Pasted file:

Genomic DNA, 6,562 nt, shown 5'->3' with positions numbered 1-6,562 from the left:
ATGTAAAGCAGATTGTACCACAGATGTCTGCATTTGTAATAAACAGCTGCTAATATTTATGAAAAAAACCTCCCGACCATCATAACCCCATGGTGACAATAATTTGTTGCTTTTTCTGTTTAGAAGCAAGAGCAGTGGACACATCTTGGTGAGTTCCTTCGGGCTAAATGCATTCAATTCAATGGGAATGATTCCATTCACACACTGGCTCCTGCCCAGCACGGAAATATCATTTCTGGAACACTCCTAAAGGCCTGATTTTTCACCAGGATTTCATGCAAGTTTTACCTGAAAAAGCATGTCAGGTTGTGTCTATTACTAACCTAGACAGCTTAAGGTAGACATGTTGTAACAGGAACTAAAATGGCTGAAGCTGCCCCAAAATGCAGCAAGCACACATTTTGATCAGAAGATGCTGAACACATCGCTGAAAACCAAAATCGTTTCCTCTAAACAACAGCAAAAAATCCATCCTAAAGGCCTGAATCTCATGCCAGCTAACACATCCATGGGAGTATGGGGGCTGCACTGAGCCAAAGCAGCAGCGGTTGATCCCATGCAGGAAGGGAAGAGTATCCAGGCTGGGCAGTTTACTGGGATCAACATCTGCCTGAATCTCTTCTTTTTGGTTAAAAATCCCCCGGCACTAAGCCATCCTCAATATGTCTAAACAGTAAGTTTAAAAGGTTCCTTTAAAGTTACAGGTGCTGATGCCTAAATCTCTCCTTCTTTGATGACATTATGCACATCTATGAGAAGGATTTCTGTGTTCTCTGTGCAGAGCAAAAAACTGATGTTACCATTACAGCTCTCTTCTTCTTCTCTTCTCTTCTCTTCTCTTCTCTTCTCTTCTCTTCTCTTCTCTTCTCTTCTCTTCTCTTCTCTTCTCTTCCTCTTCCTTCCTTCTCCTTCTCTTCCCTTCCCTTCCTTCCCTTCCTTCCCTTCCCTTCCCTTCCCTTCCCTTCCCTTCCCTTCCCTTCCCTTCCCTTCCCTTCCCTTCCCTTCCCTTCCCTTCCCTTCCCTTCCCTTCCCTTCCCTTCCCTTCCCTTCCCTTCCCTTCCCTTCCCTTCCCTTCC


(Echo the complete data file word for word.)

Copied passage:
Genomic DNA, 6,562 nt, shown 5'->3' with positions numbered 1-6,562 from the left:
ATGTAAAGCAGATTGTACCACAGATGTCTGCATTTGTAATAAACAGCTGCTAATATTTATGAAAAAAACCTCCCGACCATCATAACCCCATGGTGACAATAATTTGTTGCTTTTTCTGTTTAGAAGCAAGAGCAGTGGACACATCTTGGTGAGTTCCTTCGGGCTAAATGCATTCAATTCAATGGGAATGATTCCATTCACACACTGGCTCCTGCCCAGCACGGAAATATCATTTCTGGAACACTCCTAAAGGCCTGATTTTTCACCAGGATTTCATGCAAGTTTTACCTGAAAAAGCATGTCAGGTTGTGTCTATTACTAACCTAGACAGCTTAAGGTAGACATGTTGTAACAGGAACTAAAATGGCTGAAGCTGCCCCAAAATGCAGCAAGCACACATTTTGATCAGAAGATGCTGAACACATCGCTGAAAACCAAAATCGTTTCCTCTAAACAACAGCAAAAAATCCATCCTAAAGGCCTGAATCTCATGCCAGCTAACACATCCATGGGAGTATGGGGGCTGCACTGAGCCAAAGCAGCAGCGGTTGATCCCATGCAGGAAGGGAAGAGTATCCAGGCTGGGCAGTTTACTGGGATCAACATCTGCCTGAATCTCTTCTTTTTGGTTAAAAATCCCCCGGCACTAAGCCATCCTCAATATGTCTAAACAGTAAGTTTAAAAGGTTCCTTTAAAGTTACAGGTGCTGATGCCTAAATCTCTCCTTCTTTGATGACATTATGCACATCTATGAGAAGGATTTCTGTGTTCTCTGTGCAGAGCAAAAAACTGATGTTACCATTACAGCTCTCTTCTTCTTCTCTTCTCTTCTCTTCTCTTCTCTTCTCTTCTCTTCTCTTCTCTTCTCTTCTCTTCTCTTCTCTTCTCTTCCTCTTCCTTCCTTCTCCTTCTCTTCCCTTCCCTTCCTTCCCTTCCTTCCCTTCCCTTCCCTTCCCTTCCCTTCCCTTCCCTTCCCTTCCCTTCCCTTCCCTTCCCTTCCCTTCCCTTCCCTTCCCTTCCCTTCCCTTCCCTTCCCTTCCCTTCCCTTCCCTTCCCTTCCCTTCCCTTCCCTTCC